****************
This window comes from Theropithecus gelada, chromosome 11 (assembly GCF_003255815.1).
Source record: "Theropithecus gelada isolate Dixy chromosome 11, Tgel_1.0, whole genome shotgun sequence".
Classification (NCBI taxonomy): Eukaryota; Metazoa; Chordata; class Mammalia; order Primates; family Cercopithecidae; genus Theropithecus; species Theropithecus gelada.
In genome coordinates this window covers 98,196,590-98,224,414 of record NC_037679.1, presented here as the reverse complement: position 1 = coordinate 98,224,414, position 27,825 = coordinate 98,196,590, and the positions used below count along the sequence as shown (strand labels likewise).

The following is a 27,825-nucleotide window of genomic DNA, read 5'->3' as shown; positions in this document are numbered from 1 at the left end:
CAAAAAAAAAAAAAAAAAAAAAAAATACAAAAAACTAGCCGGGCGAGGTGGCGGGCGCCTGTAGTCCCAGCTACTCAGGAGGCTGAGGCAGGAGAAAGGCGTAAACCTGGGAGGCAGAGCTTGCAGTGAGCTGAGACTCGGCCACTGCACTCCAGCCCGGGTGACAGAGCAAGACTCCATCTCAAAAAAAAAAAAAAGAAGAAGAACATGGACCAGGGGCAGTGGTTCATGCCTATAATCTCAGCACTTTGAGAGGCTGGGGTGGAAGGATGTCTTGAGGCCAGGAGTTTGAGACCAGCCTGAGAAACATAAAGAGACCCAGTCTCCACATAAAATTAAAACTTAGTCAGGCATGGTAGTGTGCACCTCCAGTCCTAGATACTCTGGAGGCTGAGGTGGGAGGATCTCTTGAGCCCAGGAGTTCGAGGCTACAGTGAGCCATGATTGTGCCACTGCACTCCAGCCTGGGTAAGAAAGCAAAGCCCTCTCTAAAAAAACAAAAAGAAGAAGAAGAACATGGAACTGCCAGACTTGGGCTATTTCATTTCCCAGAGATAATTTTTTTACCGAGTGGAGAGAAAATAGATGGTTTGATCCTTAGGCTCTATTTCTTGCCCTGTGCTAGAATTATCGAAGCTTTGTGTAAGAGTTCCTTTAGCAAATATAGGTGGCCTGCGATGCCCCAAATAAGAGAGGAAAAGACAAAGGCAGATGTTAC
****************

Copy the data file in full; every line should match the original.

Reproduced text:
This window comes from Theropithecus gelada, chromosome 11 (assembly GCF_003255815.1).
Source record: "Theropithecus gelada isolate Dixy chromosome 11, Tgel_1.0, whole genome shotgun sequence".
Classification (NCBI taxonomy): Eukaryota; Metazoa; Chordata; class Mammalia; order Primates; family Cercopithecidae; genus Theropithecus; species Theropithecus gelada.
In genome coordinates this window covers 98,196,590-98,224,414 of record NC_037679.1, presented here as the reverse complement: position 1 = coordinate 98,224,414, position 27,825 = coordinate 98,196,590, and the positions used below count along the sequence as shown (strand labels likewise).

The following is a 27,825-nucleotide window of genomic DNA, read 5'->3' as shown; positions in this document are numbered from 1 at the left end:
CAAAAAAAAAAAAAAAAAAAAAAAATACAAAAAACTAGCCGGGCGAGGTGGCGGGCGCCTGTAGTCCCAGCTACTCAGGAGGCTGAGGCAGGAGAAAGGCGTAAACCTGGGAGGCAGAGCTTGCAGTGAGCTGAGACTCGGCCACTGCACTCCAGCCCGGGTGACAGAGCAAGACTCCATCTCAAAAAAAAAAAAAAGAAGAAGAACATGGACCAGGGGCAGTGGTTCATGCCTATAATCTCAGCACTTTGAGAGGCTGGGGTGGAAGGATGTCTTGAGGCCAGGAGTTTGAGACCAGCCTGAGAAACATAAAGAGACCCAGTCTCCACATAAAATTAAAACTTAGTCAGGCATGGTAGTGTGCACCTCCAGTCCTAGATACTCTGGAGGCTGAGGTGGGAGGATCTCTTGAGCCCAGGAGTTCGAGGCTACAGTGAGCCATGATTGTGCCACTGCACTCCAGCCTGGGTAAGAAAGCAAAGCCCTCTCTAAAAAAACAAAAAGAAGAAGAAGAACATGGAACTGCCAGACTTGGGCTATTTCATTTCCCAGAGATAATTTTTTTACCGAGTGGAGAGAAAATAGATGGTTTGATCCTTAGGCTCTATTTCTTGCCCTGTGCTAGAATTATCGAAGCTTTGTGTAAGAGTTCCTTTAGCAAATATAGGTGGCCTGCGATGCCCCAAATAAGAGAGGAAAAGACAAAGGCAGATGTTAC